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Alive 9
Torture Your YM

              Make it squeal like a pig with fake resonant effects

I'm just returning from the nice Paracon party, very well organised by the  guys
from Paranoia. Anyway,  my flight is  a little delayed,  so I am  stealing a few
minutes to write this article.

The YM2149 soundchip was  a big sucking feature  of the Atari ST  series when it
was first released. Now, ironically, it is providing the scene with the fuel for
interesting technical innovation, as well as many talented musicians. As long as
the YM sound chip exists I think people will be inventing new effects using  it,
and perhaps YM2149 has the record for the most punished sound device ever!

This  we  all  know, so  lets  get  down to  business  -  when I  released  some
demonstration sounds from maxYMiser on 505's great Atari Tracking website I  was
surprised that  people thought  the acid  sound effect  was a  completely new YM
effect. In fact I heard it even in  old Mad Max tunes, and of course the  famous
'My First Resonant Burp' by Jess/OVR. I was asked many questions about how  this
is possible, and had all kinds of speculations: for example a crazy  sync-buzzer
technique. Actually this effect is a pure YM effect using no timer at all, so it
should even be possible on platforms like Oric or ZX Spectrum.

In case you have not heard the sound demo I am talking about, I am refering to a
simple four bar loop with a single channel YM effect sounding like an overdriven
acid synthesiser (you can listen in the included example - YM303.SND). Of course
YM has  no filter,  so this  is not  the answer  - actually  the sound is a ring
modulation effect caused by the interaction between the buzzer and a square wave
being played  out of  tune on  the same  channel. If  you want  to try,  you can
already experiment  with these  effects in  the MusicMon2  and XLR8 chip editors
from Aura and Sentry. Its even possible in SID Sound Designer, but it needs more
work to get something useful.

So if this is an old effect, whats the big deal? In the past the effect has been
hard to set up and control in a musical way. I experimented with some techniques
and ideas and quickly found a way to use the effect painlessly and with a  large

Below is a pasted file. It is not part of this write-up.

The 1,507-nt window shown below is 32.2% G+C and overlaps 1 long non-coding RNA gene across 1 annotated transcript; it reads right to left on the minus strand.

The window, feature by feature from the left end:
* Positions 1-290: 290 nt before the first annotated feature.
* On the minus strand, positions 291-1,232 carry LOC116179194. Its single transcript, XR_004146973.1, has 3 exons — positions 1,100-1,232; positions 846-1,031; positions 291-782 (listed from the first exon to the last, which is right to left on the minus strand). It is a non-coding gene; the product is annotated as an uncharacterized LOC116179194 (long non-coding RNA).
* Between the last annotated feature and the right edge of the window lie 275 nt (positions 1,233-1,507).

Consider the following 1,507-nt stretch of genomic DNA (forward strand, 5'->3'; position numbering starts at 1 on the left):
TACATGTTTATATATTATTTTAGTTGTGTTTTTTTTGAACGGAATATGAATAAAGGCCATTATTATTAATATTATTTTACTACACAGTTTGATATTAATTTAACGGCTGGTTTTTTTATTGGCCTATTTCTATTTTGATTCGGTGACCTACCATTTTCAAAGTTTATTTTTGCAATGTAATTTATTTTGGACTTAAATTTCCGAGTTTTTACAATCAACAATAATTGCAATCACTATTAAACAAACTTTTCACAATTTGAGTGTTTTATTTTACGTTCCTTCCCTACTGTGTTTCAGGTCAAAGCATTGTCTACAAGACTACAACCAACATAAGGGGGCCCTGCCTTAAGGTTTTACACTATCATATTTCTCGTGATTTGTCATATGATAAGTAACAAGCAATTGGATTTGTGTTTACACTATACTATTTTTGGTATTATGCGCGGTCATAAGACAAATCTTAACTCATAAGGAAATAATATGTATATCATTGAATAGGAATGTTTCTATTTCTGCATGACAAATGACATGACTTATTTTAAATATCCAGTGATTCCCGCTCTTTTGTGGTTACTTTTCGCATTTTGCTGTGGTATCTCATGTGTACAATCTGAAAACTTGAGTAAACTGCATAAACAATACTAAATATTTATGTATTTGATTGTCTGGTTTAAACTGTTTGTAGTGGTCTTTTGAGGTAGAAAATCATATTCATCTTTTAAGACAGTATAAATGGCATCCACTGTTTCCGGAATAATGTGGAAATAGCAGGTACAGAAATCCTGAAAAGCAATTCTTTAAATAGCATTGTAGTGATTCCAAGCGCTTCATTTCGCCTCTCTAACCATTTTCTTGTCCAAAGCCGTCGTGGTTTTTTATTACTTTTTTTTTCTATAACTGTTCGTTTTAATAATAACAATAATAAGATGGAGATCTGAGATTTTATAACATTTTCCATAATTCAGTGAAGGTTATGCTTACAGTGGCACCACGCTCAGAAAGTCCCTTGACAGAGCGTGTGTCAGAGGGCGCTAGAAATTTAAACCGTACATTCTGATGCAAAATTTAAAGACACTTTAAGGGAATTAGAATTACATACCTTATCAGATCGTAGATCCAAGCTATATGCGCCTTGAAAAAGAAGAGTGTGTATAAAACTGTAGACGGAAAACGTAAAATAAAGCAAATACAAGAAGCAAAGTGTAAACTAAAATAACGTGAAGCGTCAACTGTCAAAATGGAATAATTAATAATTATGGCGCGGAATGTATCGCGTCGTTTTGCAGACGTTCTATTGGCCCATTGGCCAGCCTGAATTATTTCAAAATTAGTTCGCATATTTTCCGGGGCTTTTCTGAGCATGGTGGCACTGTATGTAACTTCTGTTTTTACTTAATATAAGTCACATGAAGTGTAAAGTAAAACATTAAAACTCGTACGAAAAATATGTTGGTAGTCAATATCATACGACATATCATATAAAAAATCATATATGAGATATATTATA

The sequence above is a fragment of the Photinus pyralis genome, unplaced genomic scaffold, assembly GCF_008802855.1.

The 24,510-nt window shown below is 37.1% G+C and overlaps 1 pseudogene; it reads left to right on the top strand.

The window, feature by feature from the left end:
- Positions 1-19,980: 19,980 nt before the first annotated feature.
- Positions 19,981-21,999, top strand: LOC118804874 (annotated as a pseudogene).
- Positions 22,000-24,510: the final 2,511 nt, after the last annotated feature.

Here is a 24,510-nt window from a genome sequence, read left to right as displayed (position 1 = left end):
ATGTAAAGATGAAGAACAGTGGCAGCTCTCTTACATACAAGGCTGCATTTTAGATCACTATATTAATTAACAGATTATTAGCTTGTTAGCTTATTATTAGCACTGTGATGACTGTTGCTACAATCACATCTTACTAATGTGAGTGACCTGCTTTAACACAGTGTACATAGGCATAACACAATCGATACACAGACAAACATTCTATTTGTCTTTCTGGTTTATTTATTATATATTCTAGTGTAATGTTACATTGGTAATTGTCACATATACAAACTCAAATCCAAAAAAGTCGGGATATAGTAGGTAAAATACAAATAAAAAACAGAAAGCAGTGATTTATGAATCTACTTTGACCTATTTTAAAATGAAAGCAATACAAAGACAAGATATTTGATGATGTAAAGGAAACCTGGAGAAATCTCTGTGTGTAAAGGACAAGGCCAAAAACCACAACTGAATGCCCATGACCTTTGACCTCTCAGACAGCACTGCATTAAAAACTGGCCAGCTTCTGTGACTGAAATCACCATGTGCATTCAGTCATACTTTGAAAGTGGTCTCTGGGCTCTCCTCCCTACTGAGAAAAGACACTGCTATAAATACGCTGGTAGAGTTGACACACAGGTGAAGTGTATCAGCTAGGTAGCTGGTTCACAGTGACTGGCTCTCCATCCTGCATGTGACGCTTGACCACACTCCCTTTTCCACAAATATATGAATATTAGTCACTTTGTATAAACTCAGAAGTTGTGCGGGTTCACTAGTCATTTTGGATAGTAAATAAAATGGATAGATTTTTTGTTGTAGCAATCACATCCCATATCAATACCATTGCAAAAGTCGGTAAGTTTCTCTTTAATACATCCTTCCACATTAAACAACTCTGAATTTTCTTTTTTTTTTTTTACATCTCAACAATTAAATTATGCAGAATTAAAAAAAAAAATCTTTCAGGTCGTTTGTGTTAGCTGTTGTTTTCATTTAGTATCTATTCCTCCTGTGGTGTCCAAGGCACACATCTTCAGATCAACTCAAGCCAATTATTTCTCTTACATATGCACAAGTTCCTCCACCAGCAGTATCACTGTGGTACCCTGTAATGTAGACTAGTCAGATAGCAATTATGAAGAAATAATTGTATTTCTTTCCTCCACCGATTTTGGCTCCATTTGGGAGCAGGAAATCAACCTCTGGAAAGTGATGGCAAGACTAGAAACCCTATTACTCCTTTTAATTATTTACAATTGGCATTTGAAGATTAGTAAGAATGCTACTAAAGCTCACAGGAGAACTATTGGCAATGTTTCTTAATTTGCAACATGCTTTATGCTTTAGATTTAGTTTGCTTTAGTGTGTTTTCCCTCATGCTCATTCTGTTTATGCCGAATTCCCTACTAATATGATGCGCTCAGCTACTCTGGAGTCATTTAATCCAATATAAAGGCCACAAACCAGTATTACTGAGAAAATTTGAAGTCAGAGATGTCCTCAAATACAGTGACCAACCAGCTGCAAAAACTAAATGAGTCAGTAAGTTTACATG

degree of control.

To generate the acid sound in the demo sequence you take a buzzer sound  playing
at the  frequency of  the desired  note. Then  combine this  with a square wave,
changing  in frequency  each VBL,  starting between  something like  32 and  48
semitones above the  buzzer note, and  decreasing by a  set number of  semitones
each time. The important  thing is that this  way the square and  the buzzer are
fixed  harmonicly  relative  to each  other,  so  that the  sound  has  the same
characteristics no matter what what note is played.

So now you have  a nice acid tone,  of course the next  step is to increase  the
'cutoff' of the  effect, to make  the sound really  squeal! Again this  is quite
easy if you think harmonically. The  buzzer tone is kept at the  same frequency,
but the  downward sweeping  squarewave can  transposed up  or down  by a certain
number of semitones to vary the effect.

Very nice, but what is an acid effect without a portamento? This was the hardest
part of the  effect for me  to work out,  but even then  it wasn't that  tricky.
Portamentos  work  by  smoothly  increasing  or  decreasing  the  YM's frequency
registers, which  modfies the  period of  the wave  linearly. Unfortunately  the
human ear and the musical scale work logarithmicaly. This means that applying  a
fixed portamento to all notes  in the squarewave sweep will  completely screw-up
the harmonic relationship,  except in very  small sweeps. To  fix this I  used a
logarithmic lookup  table to  modify each  of the  frequencies in  the sweep  in
relation to their  musical note. To  do this flexibly  I needed to  use a divide
operation, which I  think is no  big deal in  a music driver  (just one use  per
VBL), but if you are really against this you could use a larger lookup table, or
use a more restrictive technique not allowing portamentos.

Its easy to use a timer generated waveforms instead of the buzzer, at expense of
CPU, but  with the  advantage of  volume control  and a  free buzzer for another
sound. For an example of this listen to my competition entry for the DHS 10 year

I was pretty happy with my  further developments of this technique, but  seen in
perspective its  just another  sound in  the YM  chip composers  already massive

                                   gwEm/Gareth Morris, Nov 2004

Alive 9